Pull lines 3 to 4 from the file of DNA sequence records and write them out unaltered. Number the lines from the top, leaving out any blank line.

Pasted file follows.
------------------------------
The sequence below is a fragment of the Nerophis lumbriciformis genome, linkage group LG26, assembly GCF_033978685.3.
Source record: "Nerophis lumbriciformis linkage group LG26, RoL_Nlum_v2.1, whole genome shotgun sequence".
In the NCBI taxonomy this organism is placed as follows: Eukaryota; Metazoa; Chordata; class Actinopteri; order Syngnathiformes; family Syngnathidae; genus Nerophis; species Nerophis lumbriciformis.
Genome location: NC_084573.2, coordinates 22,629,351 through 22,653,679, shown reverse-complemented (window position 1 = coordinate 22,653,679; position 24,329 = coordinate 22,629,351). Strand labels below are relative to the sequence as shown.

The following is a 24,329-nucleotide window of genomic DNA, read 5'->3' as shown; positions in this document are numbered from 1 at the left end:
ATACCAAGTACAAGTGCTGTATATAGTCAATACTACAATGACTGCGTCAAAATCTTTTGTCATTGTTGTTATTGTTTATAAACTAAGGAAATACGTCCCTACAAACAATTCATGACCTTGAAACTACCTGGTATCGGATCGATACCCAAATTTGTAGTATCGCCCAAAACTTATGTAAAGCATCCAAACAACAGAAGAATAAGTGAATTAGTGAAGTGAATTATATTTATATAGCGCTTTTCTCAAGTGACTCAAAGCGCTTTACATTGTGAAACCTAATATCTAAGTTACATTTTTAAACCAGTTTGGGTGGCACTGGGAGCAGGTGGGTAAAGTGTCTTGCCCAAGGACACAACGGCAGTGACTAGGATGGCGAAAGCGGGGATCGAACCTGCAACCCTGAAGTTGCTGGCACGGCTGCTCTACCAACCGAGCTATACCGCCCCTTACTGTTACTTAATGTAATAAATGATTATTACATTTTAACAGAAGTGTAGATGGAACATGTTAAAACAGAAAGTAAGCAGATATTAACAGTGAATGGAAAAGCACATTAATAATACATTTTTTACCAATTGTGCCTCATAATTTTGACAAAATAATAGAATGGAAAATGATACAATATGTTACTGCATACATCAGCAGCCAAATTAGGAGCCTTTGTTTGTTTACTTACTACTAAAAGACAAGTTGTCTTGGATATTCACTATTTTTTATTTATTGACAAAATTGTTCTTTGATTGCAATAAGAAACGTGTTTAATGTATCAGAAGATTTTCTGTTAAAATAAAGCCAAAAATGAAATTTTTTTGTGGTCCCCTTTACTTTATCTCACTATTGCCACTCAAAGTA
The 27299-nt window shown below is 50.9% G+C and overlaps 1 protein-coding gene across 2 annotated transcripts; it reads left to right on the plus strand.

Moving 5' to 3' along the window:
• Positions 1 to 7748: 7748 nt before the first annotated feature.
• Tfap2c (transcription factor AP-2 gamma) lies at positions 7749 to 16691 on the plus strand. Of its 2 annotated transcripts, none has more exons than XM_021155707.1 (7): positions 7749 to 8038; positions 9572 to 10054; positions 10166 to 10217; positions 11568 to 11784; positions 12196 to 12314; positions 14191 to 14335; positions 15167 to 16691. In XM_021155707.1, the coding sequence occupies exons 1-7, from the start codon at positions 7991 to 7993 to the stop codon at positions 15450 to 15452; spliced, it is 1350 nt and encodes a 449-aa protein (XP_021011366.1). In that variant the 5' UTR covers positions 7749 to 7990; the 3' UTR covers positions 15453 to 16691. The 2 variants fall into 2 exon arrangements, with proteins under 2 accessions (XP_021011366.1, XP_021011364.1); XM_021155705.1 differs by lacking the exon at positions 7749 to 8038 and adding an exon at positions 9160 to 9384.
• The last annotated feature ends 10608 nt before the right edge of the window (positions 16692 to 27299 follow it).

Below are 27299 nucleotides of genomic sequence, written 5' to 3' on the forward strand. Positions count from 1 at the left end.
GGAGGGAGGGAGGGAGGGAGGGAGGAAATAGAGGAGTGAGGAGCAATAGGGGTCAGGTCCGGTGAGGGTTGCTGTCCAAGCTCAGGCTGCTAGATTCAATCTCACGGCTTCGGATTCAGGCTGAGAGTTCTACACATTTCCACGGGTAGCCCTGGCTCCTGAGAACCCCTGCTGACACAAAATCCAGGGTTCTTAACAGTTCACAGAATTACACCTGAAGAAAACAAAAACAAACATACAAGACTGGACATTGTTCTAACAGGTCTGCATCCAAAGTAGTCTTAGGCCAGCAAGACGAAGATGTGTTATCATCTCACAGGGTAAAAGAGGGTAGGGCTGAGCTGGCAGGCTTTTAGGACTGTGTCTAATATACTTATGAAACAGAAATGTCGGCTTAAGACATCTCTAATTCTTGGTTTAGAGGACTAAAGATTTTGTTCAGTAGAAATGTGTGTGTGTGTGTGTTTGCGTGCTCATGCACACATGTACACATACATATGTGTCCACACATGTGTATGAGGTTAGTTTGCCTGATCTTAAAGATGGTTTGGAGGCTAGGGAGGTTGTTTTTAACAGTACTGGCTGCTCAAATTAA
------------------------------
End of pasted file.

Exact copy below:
In the NCBI taxonomy this organism is placed as follows: Eukaryota; Metazoa; Chordata; class Actinopteri; order Syngnathiformes; family Syngnathidae; genus Nerophis; species Nerophis lumbriciformis.
Genome location: NC_084573.2, coordinates 22,629,351 through 22,653,679, shown reverse-complemented (window position 1 = coordinate 22,653,679; position 24,329 = coordinate 22,629,351). Strand labels below are relative to the sequence as shown.